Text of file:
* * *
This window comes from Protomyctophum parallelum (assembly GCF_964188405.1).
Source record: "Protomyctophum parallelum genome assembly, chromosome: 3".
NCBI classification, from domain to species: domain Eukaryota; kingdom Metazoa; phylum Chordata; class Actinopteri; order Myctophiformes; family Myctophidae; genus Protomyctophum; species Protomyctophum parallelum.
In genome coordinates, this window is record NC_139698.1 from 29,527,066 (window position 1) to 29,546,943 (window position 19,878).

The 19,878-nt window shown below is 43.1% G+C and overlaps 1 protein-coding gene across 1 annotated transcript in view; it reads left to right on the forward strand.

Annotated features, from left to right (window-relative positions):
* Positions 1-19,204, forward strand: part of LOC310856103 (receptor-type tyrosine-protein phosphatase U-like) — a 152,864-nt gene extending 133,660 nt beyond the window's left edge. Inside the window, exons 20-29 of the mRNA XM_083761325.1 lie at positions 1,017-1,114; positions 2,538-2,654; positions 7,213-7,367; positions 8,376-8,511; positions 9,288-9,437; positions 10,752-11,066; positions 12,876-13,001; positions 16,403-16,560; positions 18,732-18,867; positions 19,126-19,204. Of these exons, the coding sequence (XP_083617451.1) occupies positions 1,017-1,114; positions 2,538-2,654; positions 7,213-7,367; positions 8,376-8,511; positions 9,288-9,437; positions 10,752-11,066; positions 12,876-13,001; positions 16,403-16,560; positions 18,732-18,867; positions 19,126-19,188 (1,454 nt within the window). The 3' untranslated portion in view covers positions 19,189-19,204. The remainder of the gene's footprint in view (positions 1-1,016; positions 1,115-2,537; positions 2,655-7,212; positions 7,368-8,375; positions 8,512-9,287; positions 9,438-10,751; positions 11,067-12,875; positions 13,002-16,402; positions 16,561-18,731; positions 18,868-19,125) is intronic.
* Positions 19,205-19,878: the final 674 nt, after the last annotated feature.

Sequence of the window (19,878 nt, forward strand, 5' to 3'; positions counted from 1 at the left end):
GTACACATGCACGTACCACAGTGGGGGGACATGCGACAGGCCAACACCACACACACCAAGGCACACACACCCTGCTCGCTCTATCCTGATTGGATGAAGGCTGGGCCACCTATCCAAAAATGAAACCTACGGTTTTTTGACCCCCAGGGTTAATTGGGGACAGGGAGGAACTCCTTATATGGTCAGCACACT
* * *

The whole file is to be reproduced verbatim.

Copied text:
This window comes from Protomyctophum parallelum (assembly GCF_964188405.1).
Source record: "Protomyctophum parallelum genome assembly, chromosome: 3".
NCBI classification, from domain to species: domain Eukaryota; kingdom Metazoa; phylum Chordata; class Actinopteri; order Myctophiformes; family Myctophidae; genus Protomyctophum; species Protomyctophum parallelum.
In genome coordinates, this window is record NC_139698.1 from 29,527,066 (window position 1) to 29,546,943 (window position 19,878).

The 19,878-nt window shown below is 43.1% G+C and overlaps 1 protein-coding gene across 1 annotated transcript in view; it reads left to right on the forward strand.

Annotated features, from left to right (window-relative positions):
* Positions 1-19,204, forward strand: part of LOC310856103 (receptor-type tyrosine-protein phosphatase U-like) — a 152,864-nt gene extending 133,660 nt beyond the window's left edge. Inside the window, exons 20-29 of the mRNA XM_083761325.1 lie at positions 1,017-1,114; positions 2,538-2,654; positions 7,213-7,367; positions 8,376-8,511; positions 9,288-9,437; positions 10,752-11,066; positions 12,876-13,001; positions 16,403-16,560; positions 18,732-18,867; positions 19,126-19,204. Of these exons, the coding sequence (XP_083617451.1) occupies positions 1,017-1,114; positions 2,538-2,654; positions 7,213-7,367; positions 8,376-8,511; positions 9,288-9,437; positions 10,752-11,066; positions 12,876-13,001; positions 16,403-16,560; positions 18,732-18,867; positions 19,126-19,188 (1,454 nt within the window). The 3' untranslated portion in view covers positions 19,189-19,204. The remainder of the gene's footprint in view (positions 1-1,016; positions 1,115-2,537; positions 2,655-7,212; positions 7,368-8,375; positions 8,512-9,287; positions 9,438-10,751; positions 11,067-12,875; positions 13,002-16,402; positions 16,561-18,731; positions 18,868-19,125) is intronic.
* Positions 19,205-19,878: the final 674 nt, after the last annotated feature.

Sequence of the window (19,878 nt, forward strand, 5' to 3'; positions counted from 1 at the left end):
GTACACATGCACGTACCACAGTGGGGGGACATGCGACAGGCCAACACCACACACACCAAGGCACACACACCCTGCTCGCTCTATCCTGATTGGATGAAGGCTGGGCCACCTATCCAAAAATGAAACCTACGGTTTTTTGACCCCCAGGGTTAATTGGGGACAGGGAGGAACTCCTTATATGGTCAGCACACT